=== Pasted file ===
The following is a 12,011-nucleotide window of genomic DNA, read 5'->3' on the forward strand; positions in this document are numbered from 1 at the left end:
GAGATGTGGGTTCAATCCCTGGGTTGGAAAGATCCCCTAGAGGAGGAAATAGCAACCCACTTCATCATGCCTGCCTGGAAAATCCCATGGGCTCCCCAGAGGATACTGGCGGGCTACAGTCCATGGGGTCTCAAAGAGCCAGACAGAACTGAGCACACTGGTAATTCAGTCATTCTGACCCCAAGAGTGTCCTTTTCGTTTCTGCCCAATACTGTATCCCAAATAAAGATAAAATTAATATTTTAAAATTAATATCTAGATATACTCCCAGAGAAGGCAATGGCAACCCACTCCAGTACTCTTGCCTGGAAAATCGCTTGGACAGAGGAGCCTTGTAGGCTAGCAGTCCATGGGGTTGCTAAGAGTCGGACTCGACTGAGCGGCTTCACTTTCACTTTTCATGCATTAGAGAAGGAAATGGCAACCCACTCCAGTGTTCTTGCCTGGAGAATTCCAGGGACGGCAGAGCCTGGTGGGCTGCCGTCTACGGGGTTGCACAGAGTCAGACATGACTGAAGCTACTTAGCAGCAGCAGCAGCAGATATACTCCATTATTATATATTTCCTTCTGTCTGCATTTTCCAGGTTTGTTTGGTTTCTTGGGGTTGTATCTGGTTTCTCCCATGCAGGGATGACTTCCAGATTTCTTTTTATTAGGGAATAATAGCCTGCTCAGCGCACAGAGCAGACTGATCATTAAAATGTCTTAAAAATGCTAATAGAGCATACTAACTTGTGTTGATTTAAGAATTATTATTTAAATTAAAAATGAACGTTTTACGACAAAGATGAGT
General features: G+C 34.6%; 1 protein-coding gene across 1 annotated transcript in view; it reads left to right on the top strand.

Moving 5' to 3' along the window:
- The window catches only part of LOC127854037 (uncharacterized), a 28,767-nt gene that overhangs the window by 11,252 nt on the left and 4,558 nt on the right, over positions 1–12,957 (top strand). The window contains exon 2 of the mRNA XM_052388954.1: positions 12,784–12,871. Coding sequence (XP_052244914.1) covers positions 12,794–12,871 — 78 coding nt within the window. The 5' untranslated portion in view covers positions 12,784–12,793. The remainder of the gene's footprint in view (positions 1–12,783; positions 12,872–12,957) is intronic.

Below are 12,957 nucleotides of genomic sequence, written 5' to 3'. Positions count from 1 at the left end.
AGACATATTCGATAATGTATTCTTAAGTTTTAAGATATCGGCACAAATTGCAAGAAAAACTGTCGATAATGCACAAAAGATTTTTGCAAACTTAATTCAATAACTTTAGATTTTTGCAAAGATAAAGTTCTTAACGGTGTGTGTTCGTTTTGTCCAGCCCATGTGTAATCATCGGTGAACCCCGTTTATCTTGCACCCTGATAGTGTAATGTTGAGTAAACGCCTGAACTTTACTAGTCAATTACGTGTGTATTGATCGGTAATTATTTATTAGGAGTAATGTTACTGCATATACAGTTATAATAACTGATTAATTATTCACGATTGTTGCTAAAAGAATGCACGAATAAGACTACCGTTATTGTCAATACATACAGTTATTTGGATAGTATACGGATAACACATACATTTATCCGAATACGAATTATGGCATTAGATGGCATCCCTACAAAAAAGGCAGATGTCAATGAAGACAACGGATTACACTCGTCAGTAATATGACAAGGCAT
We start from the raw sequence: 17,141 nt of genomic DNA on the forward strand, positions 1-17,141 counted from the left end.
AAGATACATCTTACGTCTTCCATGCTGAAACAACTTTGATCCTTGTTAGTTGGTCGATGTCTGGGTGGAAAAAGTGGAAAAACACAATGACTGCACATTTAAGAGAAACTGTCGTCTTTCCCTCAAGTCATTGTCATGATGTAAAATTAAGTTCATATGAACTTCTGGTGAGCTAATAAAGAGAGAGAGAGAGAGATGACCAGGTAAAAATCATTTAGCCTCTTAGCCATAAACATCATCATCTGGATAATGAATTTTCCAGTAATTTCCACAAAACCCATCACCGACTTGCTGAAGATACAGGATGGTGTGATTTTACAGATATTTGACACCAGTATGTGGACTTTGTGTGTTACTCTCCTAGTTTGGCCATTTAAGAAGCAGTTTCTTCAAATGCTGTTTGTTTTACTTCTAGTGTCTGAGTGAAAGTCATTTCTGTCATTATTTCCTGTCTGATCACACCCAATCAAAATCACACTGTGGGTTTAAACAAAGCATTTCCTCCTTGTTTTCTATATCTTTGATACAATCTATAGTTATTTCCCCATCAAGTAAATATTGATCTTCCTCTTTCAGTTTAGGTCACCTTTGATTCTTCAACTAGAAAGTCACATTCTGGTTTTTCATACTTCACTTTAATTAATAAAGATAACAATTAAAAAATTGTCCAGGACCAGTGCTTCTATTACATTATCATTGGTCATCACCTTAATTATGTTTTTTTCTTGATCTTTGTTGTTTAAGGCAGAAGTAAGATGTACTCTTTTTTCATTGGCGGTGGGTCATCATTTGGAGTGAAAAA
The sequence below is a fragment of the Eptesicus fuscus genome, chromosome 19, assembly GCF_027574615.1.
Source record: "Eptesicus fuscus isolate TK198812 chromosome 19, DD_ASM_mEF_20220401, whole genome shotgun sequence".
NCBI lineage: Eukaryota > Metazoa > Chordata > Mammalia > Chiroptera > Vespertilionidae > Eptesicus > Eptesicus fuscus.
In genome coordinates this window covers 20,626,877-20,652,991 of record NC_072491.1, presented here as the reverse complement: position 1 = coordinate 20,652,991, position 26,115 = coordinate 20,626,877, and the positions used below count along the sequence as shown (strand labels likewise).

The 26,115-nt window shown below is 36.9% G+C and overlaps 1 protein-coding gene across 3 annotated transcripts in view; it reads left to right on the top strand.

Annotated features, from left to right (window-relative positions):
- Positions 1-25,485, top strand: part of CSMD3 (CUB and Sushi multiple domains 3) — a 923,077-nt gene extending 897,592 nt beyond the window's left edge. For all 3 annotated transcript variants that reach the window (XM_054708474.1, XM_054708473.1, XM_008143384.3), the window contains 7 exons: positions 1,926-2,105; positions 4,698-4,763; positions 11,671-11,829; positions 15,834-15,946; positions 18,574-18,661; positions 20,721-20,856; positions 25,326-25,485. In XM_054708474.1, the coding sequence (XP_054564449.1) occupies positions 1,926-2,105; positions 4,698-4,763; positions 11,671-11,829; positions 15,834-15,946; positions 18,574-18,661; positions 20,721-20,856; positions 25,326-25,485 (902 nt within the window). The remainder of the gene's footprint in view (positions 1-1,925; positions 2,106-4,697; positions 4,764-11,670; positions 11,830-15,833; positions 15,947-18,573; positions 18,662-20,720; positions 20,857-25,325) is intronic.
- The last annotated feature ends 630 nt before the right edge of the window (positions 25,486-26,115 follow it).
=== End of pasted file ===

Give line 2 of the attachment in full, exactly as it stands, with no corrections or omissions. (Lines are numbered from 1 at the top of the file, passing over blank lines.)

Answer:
GAGATGTGGGTTCAATCCCTGGGTTGGAAAGATCCCCTAGAGGAGGAAATAGCAACCCACTTCATCATGCCTGCCTGGAAAATCCCATGGGCTCCCCAGAGGATACTGGCGGGCTACAGTCCATGGGGTCTCAAAGAGCCAGACAGAACTGAGCACACTGGTAATTCAGTCATTCTGACCCCAAGAGTGTCCTTTTCGTTTCTGCCCAATACTGTATCCCAAATAAAGATAAAATTAATATTTTAAAATTAATATCTAGATATACTCCCAGAGAAGGCAATGGCAACCCACTCCAGTACTCTTGCCTGGAAAATCGCTTGGACAGAGGAGCCTTGTAGGCTAGCAGTCCATGGGGTTGCTAAGAGTCGGACTCGACTGAGCGGCTTCACTTTCACTTTTCATGCATTAGAGAAGGAAATGGCAACCCACTCCAGTGTTCTTGCCTGGAGAATTCCAGGGACGGCAGAGCCTGGTGGGCTGCCGTCTACGGGGTTGCACAGAGTCAGACATGACTGAAGCTACTTAGCAGCAGCAGCAGCAGATATACTCCATTATTATATATTTCCTTCTGTCTGCATTTTCCAGGTTTGTTTGGTTTCTTGGGGTTGTATCTGGTTTCTCCCATGCAGGGATGACTTCCAGATTTCTTTTTATTAGGGAATAATAGCCTGCTCAGCGCACAGAGCAGACTGATCATTAAAATGTCTTAAAAATGCTAATAGAGCATACTAACTTGTGTTGATTTAAGAATTATTATTTAAATTAAAAATGAACGTTTTACGACAAAGATGAGT